On the gracefulness topic, he said “when you judge, you loose the grace of the asana”. How true and beautiful is that?

Recently, I have started thinking about asana in terms of arrows. I can’t draw, but arrows are still within my abilities, and I felt like it is easier to “get” the actions you need to do by using arrows which show the direction in which the energy needs to go. So I was pleasantly surprised when Matthew said, and repeated many times during the workshop “In any asana you need only two things: a center of gravity and a sense of direction”. So simple, yet very applicable.

To illustrate this point, he made us come up from Upavistha Konasana to Prasarita Padottanasana by pressing the hands in between the thighs and using the momentum created by the intention of forward direction to come up. He told us that it is not a question of force, and that only with force we wouldn’t manage to do it (he actually made us stop and look at someone who was trying to do it with sheer force (i.e. willpower) and she didn’t manage to get up). In my mind what she ended up doing looked more like Titibhasana. Anyhow, I got it on the first try, and it felt somehow light. I have to thank the person Matthew guided to demonstrate first because seeing it done made the mechanics of the transition much easier to understand. In any case, I was just thinking that it was probably easy because I had been working a lot during my SI issues on engaging the inner thigh muscles in Padottanasana. I was taken out of my reverie when I heard Matthew said that people who managed to get up were the ones able to engage the inner thigh muscles from their core. Hello Sherlock!

It’s apparently incredibly hard to find a proper picture of Upavistha Konasana on the internet, so I went with the cartoon (Credits to Manon Curie @Bleu Yoga). It may actually illustrate my point better. See the (imaginary) arrows going from the feet to the hips, and one arrow going up the chest, another one going down the back?

The actions in Padottanasana are the same as in Upavistha Konasana, but standing instead of sitting.

We worked on this sense of direction and boundaries, i.e. limits of our physical body (literally where does your body stop, not the tightness in hamstring or wherever) on many other poses, for ex. using a belt around the knees while sitting in Siddhasana (hello hip compactness!) and even by having someone slightly touch the outside of our wrists while standing in Urdhva Tadasana. The lightness is incomparable.

Matthew also said something I had noticed previously, which is that beginners work way harder than advanced practitioners. This is true because their work in a more clever way, i.e. their alignment is good which makes the pose lighter and easier to maintain without (too much) muscular effort since the energy is flowing freely through the body. Teaching is good reminder of this for me, since I tend to take for granted the fact that I can stay for a fairly long time in the Warriors or Downdog. When I teach, I am reminded that when I started, I too was dying after 30s in the pose. It is one thing that I most certainly gained muscles, but more than that I believe I gained an in-depth knowledge of the pose, and my pose is better if it feels lighter. For example I discovered not so long ago, during my teacher training, that my Warrior I can be so much lighter when I stop bending from the lower back. Had we not worked on adjusting with belts, I would likely never have felt that.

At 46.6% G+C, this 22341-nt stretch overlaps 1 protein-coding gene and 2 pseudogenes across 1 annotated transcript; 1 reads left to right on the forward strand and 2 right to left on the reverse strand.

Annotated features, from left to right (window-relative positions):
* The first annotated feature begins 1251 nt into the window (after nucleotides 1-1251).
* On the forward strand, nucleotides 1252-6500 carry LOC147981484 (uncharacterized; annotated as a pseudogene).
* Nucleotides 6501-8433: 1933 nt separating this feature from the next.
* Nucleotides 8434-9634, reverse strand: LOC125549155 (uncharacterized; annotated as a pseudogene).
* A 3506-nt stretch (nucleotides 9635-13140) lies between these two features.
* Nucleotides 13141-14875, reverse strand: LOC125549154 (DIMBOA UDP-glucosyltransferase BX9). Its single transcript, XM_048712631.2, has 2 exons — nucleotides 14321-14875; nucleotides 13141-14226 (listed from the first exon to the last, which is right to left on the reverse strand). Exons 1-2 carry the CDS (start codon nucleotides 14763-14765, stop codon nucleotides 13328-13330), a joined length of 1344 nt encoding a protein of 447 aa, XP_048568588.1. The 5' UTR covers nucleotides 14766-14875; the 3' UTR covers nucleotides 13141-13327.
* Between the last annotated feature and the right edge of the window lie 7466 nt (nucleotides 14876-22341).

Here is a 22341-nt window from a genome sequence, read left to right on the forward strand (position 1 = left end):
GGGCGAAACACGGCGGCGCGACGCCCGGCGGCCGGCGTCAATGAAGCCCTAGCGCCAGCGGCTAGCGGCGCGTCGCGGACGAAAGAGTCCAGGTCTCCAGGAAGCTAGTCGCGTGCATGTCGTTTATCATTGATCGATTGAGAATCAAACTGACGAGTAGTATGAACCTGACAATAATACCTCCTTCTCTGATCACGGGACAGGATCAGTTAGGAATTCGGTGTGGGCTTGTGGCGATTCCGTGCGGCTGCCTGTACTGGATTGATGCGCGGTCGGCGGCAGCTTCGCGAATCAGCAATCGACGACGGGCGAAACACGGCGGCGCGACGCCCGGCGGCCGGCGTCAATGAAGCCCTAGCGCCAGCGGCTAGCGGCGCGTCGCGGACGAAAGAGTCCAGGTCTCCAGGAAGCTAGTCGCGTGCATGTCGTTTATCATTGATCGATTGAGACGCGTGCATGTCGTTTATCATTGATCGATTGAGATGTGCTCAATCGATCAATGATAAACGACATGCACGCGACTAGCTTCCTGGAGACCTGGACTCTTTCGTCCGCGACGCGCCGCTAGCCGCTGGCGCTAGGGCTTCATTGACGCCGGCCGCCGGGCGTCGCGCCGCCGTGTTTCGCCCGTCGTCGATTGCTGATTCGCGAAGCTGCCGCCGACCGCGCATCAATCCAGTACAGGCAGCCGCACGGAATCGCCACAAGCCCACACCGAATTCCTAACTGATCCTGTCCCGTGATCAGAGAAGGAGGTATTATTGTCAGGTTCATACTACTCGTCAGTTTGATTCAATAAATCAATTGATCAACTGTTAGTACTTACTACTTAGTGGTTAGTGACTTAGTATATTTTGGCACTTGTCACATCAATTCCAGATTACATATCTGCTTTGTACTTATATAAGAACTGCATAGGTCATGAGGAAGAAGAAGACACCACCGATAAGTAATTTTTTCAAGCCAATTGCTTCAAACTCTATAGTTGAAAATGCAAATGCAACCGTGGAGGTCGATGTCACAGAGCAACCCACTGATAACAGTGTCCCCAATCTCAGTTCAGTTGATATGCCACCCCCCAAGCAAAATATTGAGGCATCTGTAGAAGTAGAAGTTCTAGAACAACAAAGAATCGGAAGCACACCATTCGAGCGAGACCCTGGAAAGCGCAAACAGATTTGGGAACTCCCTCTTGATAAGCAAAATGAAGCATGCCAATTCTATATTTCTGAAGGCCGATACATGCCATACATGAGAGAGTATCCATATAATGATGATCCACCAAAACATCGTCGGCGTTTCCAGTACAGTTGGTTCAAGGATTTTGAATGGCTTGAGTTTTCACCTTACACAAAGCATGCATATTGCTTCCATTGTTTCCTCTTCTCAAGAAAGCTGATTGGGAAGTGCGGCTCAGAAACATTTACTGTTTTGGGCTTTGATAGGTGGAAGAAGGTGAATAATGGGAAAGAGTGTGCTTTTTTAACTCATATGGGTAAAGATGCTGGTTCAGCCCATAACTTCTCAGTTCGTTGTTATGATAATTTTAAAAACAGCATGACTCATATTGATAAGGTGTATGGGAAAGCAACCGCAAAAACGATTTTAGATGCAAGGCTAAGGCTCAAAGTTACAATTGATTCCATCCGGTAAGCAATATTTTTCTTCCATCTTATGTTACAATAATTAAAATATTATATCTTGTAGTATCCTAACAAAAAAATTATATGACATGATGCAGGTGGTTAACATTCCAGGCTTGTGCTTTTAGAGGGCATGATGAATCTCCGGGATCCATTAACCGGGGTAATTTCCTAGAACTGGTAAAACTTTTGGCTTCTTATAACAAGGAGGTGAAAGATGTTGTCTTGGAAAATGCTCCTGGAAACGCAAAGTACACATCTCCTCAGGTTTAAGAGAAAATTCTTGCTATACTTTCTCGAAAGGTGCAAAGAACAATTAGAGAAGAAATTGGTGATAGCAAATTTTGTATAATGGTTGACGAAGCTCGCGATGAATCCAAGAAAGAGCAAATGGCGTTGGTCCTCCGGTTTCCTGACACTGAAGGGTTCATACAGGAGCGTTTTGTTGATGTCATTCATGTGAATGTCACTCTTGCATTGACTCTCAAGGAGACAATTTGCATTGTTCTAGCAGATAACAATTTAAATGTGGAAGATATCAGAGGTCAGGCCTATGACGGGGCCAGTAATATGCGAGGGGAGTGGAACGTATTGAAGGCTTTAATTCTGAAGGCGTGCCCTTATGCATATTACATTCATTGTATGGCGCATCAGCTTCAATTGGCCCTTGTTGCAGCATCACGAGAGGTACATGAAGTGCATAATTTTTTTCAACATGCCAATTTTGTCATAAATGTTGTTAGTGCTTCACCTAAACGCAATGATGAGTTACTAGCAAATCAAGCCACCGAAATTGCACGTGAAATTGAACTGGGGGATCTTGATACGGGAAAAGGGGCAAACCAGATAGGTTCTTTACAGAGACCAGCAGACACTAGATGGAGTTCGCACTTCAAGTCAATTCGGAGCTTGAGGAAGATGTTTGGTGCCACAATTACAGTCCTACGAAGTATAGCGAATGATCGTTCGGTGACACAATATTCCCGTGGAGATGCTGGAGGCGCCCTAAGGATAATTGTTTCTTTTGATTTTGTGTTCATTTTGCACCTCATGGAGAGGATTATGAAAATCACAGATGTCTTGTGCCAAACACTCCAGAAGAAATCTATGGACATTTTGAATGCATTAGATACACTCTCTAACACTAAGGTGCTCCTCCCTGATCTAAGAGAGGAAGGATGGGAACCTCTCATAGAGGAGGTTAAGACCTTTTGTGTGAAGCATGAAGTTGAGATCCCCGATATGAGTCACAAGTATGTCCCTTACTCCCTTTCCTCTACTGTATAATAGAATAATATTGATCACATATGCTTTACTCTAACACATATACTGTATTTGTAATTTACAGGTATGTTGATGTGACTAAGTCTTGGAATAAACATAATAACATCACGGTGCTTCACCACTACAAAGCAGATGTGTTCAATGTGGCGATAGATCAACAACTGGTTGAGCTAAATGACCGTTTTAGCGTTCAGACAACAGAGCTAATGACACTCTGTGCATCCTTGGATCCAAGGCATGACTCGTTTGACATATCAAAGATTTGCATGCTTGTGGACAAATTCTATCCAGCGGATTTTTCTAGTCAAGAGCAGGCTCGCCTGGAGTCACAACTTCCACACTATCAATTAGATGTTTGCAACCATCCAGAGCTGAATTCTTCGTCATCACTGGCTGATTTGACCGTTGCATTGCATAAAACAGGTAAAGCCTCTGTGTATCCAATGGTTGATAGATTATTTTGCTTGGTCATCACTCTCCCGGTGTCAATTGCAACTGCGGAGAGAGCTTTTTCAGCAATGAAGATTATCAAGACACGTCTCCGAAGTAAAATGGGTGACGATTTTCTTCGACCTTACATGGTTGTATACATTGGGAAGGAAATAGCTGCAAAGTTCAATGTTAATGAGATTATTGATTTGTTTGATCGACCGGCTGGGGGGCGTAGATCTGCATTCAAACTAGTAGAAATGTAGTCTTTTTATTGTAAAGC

The way Matthew taught us about awakening the inner body, meaning finding this lightness in the pose, was often through partner work. He would get one of us in the pose, let us “suffer” for some time in the pose, then have the other person adjust (help give the body more reference points), have them release again so that we can feel the effect (he was very right to say that sadly, we feel the loss more than the gain) then change roles. Having your center of gravity shifted forward in Dandasana because someone is pushing your sacrum forward is incredible. The chest lifts up so high, the breath is so soft, it is rejuvenating. It was enough inspiration to get me out of my yoga rut for a while.

I’ll leave you with the quote with which Matthew left us: “Boundaries are the key to transcendence, whether it is in asana or in life”. Food for thought.

Namaste, Mathew. The light within me bows to the light within you. You are an incredible teacher and inspiration. I hope we meet again.

The Munch : Van Gogh exhibit, part 1

This Saturday I went to the Munch : Van Gogh exhibit in Amsterdam. I had been looking forward to the exhibit since they announced it back in May. Sadly, the friend I came to the exhibit with didn’t feel well (great idea to go see Munch with someone who suffers from anxiety, I really overdid myself this time!) and we had to leave before seeing everything; which is why there will be a part 2 coming after I go back.

The exhibit is organised as a parallel between Van Gogh and Munch’s work, theme by theme, with paintings from other artists relevant to the period and theme. It is chronological as well, so you really get an idea of how they developed their unique styles while being inspired by the same environment.